There have been questions in the maritime transportation industry about the effect of the new National Terrorism Advisory System (NTAS) on Maritime Security Levels. It turns out that the Coast Guard had worked out the answer rather quickly, but, as seems distressingly common in the maritime security field, didn’t do much to let anyone know.
Back in April, when NTAS was officially announced, I speculated on the impact of the new system on the maritime transportation industryâ€” in view of the International Ship and Port Facility (ISPS) Code it would be “pretty much business as usual,” other than eventual changes in the Maritime Transportation Security Act (MTSA) regulations to reference NTAS in place of the old Homeland Security Advisory System.
On April 25th, the Office of Port and Facility Activities at Coast Guard HQ released a message internal to the Coast Guard on the subject of “IMPACTS ON MARITIME TRANSPORTATION SECURITY ACT (MTSA) REGULATED PORTS, FACILITIES, AND VESSELS FROM IMPLEMENTATION OF THE NATIONAL TERRORISM ADVISORY SYSTEM (NTAS).” This message came after an ALCOAST message on “TRANSITION FROM THE HOMELAND SECURITY ADVISORY SYSTEM (HSAS) TO THE NATIONAL TERRORISM ADVISORY SYSTEM (NTAS)” that was sent out on April 20th. As the ALCOAST message was not internet releasable, the only hints as to its contents come from the April 25th message. The latter cites the former for the proposition that the NTAS would be effective as of April 26th and seems to offer the following general statement as a partial summary of the ALCOAST: “There will be administrative changes to USCG activities relating to facilities regulated by REF B [33 Code of Federal Regulations (CFR) 101-105(sic)]. However, changes to the way the Coast Guard inspects these facilities are not anticipated. A regulatory change proposal to revise 33 CFR 101 to reflect this change is in preparation.”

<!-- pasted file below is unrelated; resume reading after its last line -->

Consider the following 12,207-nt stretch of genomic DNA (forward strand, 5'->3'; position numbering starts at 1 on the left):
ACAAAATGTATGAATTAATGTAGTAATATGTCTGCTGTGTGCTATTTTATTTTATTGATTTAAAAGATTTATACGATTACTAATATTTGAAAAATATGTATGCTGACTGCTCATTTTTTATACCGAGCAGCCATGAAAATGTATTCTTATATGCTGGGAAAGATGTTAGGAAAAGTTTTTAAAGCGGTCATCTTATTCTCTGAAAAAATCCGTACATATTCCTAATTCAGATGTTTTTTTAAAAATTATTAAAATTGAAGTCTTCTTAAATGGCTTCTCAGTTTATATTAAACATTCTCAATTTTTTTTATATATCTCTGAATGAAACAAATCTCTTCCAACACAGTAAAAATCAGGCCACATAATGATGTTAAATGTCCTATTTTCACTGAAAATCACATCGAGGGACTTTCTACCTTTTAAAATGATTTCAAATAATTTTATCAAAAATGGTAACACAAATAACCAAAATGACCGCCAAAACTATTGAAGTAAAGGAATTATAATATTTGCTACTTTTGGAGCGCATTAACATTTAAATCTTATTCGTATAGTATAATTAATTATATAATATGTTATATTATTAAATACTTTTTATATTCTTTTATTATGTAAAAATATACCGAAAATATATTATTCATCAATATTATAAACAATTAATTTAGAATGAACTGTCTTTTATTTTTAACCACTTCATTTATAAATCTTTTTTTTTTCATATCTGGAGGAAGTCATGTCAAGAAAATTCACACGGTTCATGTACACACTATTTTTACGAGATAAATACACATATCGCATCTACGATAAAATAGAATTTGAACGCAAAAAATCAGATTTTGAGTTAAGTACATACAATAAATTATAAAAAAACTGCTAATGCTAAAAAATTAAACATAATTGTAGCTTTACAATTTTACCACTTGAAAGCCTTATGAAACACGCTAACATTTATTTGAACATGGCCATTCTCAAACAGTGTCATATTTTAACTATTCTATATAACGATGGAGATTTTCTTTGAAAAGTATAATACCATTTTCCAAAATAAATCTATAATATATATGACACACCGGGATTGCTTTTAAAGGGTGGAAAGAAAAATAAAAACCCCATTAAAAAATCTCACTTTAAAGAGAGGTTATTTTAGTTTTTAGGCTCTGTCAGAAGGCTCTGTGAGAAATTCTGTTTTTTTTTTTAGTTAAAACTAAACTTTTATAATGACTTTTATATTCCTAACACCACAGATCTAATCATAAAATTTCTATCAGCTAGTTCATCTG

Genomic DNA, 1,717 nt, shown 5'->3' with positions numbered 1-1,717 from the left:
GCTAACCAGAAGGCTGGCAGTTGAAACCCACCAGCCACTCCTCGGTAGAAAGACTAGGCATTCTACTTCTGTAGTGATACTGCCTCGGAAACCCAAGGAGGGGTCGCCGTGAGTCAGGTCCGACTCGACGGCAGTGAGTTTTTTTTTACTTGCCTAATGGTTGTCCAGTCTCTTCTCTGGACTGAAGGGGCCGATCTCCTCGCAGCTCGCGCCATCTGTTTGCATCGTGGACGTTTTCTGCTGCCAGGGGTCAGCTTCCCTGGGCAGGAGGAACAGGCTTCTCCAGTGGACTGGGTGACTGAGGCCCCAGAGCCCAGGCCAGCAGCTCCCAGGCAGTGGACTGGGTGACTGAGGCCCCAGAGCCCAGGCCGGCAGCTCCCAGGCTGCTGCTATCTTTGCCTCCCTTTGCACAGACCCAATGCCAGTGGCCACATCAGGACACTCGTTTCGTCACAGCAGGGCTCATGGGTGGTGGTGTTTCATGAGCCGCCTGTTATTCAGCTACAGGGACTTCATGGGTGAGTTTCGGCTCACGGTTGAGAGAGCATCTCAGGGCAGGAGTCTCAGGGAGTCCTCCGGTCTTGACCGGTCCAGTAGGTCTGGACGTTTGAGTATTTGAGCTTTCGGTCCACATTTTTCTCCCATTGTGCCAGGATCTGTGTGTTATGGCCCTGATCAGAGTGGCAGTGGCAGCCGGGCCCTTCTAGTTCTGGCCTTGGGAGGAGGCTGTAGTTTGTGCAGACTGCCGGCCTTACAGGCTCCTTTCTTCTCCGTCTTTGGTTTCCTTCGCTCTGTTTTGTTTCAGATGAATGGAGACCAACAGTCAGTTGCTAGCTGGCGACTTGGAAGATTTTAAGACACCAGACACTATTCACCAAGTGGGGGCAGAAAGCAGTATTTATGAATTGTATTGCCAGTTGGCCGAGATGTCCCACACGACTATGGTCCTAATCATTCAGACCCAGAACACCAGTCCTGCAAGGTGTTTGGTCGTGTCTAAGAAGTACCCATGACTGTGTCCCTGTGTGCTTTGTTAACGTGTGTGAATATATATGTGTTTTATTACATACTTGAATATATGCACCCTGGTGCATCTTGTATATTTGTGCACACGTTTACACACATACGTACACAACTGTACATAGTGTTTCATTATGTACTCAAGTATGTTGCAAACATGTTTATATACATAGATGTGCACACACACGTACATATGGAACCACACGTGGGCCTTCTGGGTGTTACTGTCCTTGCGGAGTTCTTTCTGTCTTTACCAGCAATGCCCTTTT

The April 25th message then separately discusses the impacts of NTAS, first, on 33 CFR 101-106 and, second, on USCG-approved security plans. As to the regulations, “pending further internal discussion on the NTAS and its possible relationship with Maritime Security (MARSEC) Levels, and completion of the regulatory change process,” the message provides policy guidance for “consistent nationwide administration of MARSEC Levels.”
MARSEC Levels continue to have the meanings defined in the existing regulations
All references to HSAS in the regulations are “obsolete and will no longer be used”
The three MARSEC Levels will continue to be used, “consistent with” the ISPS Code
If DHS issues an NTAS alert, “the Commandant will adjust the MARSEC Level if appropriate based on commensurate risk, any maritime nexus, and/or consultation with the” DHS Secretary (this was apparently in the ALCOAST)
Captains of the Port (COTPs) retain the authority to raise the MARSEC Level in their ports “in exigent circumstances, which are expected to be rare”
As to the impact of NTAS on USCG-approved security plans:
Owners/operators whose facility or vessel security plans currently reference HSAS “may decide” to change their plans to reflect NTAS. “Pending future regulatory changes,” they may do so by pen and ink changes, rather than submission of formal amendments (until their plans require renewal)